LONDON — Britain’s former business and trade minister said the government is “completely unprepared and completely ill-equipped” to strike trade deals once Britain leaves the EU.
Sir Vince Cable, who was Secretary of State for Business from 2010 and 2015, told Business Insider: “These things are very complex and very difficult and the government is totally unprepared for it.”
Once Britain officially leaves the EU, likely sometime in 2019, it will have to strike new trade deals with nations around the world and the EU itself. The government has earmarked countries like Australia and India as possible key future trading partners.
However, most trade policies were set by Britain in Brussels while it was an EU member. This has left Whitehall understaffed and inexperienced for the difficult and complex negotiations ahead. Sir Ivan Rogers, Britain’s former ambassador to the EU, highlighted this problem in his resignation letter last month, writing that: “serious multilateral negotiating experience is in short supply in Whitehall.”
Sir Vince highlighted Prime Minister Theresa May’s recent visit to India as an example of the government’s lack of preparedness for trade talks. India’s Prime Minister Modi asked May for more visas for Indians looking to come to the UK, despite the fact that May has made clear that controlling immigration will be a red line in Brexit negotiations and beyond.
Sir Vince told BI: “When Theresa May rushed off to India and was basically told to take a running jump — they just hadn’t thought through the practicalities of negotiating a trade agreement with India which produced mutual benefit.”
He said: “We’re in a very weak bargaining position. When you’re in a group of 500 million people, you’ve got a certain amount of clout in negotiations. The problem that the British have is that for political reasons they have to produce agreements quickly — that is something you can do when you don’t have 28 governments, you only have one, you can move quicker — but are negotiating position, particularly when dealing with China and the United States, is much, much weaker. They will say here it is, this is what we want, take it or leave it.”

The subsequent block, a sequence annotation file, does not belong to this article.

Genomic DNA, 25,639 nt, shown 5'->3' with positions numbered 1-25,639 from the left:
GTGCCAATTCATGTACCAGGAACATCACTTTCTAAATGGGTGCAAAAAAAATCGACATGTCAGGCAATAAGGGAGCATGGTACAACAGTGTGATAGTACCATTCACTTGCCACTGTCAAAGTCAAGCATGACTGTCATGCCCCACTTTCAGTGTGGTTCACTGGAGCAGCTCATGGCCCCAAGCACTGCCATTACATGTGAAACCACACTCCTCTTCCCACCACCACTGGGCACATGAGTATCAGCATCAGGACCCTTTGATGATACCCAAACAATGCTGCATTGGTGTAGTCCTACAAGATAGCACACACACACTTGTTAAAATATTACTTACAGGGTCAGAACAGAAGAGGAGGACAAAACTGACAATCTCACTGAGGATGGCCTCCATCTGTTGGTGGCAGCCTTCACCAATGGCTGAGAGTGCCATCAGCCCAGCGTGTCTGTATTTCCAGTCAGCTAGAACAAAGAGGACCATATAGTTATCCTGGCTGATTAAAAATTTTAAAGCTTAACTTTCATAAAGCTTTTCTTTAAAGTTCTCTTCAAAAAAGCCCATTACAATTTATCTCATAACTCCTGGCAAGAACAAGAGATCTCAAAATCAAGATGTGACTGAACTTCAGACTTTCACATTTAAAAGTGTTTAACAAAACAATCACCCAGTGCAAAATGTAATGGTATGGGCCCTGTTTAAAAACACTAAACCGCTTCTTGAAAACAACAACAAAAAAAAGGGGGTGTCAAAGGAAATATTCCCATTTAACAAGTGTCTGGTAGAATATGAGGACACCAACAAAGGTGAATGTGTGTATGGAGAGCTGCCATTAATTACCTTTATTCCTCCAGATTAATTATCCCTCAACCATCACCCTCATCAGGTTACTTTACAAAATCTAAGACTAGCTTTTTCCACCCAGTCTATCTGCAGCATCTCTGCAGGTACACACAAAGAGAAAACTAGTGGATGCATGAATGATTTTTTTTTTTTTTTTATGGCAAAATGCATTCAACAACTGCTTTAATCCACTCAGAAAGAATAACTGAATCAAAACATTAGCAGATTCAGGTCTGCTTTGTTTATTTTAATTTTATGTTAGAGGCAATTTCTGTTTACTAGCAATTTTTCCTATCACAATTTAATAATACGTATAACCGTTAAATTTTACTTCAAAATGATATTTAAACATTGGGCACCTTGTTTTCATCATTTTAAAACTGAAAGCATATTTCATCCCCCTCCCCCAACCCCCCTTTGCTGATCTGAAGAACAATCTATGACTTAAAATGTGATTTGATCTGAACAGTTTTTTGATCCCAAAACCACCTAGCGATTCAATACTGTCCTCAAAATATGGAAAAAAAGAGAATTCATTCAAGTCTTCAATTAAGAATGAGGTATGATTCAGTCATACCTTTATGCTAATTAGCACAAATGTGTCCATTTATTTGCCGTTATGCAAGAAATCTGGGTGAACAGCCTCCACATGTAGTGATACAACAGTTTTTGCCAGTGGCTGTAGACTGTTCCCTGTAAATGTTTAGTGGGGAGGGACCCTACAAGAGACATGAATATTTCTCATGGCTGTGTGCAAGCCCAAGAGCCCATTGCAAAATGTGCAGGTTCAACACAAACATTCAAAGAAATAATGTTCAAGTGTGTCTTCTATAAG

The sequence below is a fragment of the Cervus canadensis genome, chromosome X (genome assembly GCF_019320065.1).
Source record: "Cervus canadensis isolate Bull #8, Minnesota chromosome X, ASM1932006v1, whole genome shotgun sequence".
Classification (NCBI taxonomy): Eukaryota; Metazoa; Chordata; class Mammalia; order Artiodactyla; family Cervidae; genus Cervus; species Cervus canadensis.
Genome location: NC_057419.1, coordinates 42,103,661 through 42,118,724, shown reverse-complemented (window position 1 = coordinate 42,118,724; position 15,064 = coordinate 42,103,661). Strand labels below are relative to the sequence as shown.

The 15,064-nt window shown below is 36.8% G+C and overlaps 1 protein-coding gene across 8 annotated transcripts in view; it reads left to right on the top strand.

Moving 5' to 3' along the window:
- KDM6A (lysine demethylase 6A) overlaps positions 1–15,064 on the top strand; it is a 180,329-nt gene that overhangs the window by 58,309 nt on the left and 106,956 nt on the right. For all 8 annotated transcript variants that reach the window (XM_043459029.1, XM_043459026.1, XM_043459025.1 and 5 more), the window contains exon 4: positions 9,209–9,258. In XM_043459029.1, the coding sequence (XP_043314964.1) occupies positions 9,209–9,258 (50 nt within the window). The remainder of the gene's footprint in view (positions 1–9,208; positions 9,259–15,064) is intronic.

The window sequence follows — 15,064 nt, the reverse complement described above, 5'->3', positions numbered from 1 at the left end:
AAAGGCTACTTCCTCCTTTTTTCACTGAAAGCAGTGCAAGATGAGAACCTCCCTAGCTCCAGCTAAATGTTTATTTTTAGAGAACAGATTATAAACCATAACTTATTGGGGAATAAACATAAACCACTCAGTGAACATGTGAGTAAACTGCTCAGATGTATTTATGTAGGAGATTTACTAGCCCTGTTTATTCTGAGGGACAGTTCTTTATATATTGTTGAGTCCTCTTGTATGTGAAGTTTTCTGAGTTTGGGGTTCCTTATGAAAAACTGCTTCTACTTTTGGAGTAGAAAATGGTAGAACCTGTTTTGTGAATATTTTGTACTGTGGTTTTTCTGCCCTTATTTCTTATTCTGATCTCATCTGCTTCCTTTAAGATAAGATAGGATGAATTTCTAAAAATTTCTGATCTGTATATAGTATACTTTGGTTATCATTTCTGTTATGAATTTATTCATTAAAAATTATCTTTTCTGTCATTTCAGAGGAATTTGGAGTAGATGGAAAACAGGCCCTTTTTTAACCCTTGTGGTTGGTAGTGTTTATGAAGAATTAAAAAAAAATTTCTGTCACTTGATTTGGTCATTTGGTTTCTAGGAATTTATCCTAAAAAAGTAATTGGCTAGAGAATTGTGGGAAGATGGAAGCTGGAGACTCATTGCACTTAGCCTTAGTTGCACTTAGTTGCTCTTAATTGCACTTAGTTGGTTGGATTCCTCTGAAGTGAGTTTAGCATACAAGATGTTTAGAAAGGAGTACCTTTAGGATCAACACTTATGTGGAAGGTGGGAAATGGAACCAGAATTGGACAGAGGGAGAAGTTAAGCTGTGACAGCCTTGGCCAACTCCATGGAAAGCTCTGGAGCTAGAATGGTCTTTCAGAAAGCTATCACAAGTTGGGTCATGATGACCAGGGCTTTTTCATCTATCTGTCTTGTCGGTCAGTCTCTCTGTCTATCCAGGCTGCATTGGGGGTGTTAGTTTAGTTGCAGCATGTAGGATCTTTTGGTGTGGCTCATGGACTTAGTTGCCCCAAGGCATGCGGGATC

Sir Vince, a Liberal Democrat, held responsibility for trade in his ministerial position in the coalition government. An economist by trade, he has also written books on the topic, was an advisor to the Callaghan government during the Tokyo round of international trade negotiations in the 1970s, worked as head of economics at international affairs think tank Chatham House during the Uruguay round of negotiations in the late 1980s, and served as oil company Shell’s chief economist from 1995 to 1997.
The former MP for Twickenham, who lost his seat as an MP in the 2015 election, also recently became a strategic advisor to the World Trade Board, a private sector group founded by finance software company Misys to promote international trade and cooperation among businesses.
Sir Vince is by no means the only person to voice alarm about the UK’s position heading into trade negotiations. Former cabinet minister Oliver Letwin last summer said that all British trade negotiators are “basically working for the EU,” a point raised by Sir Vince, and David Archer, director of executive recruitment company Circle Square, told the Times last October: “There’s a general consensus amongst negotiators that the UK government is in a state of disarray.” Last month Norway’s prime minister Erna Solberg also warned that Britain’s lack of negotiating experience may lead to “very hard Brexit.”
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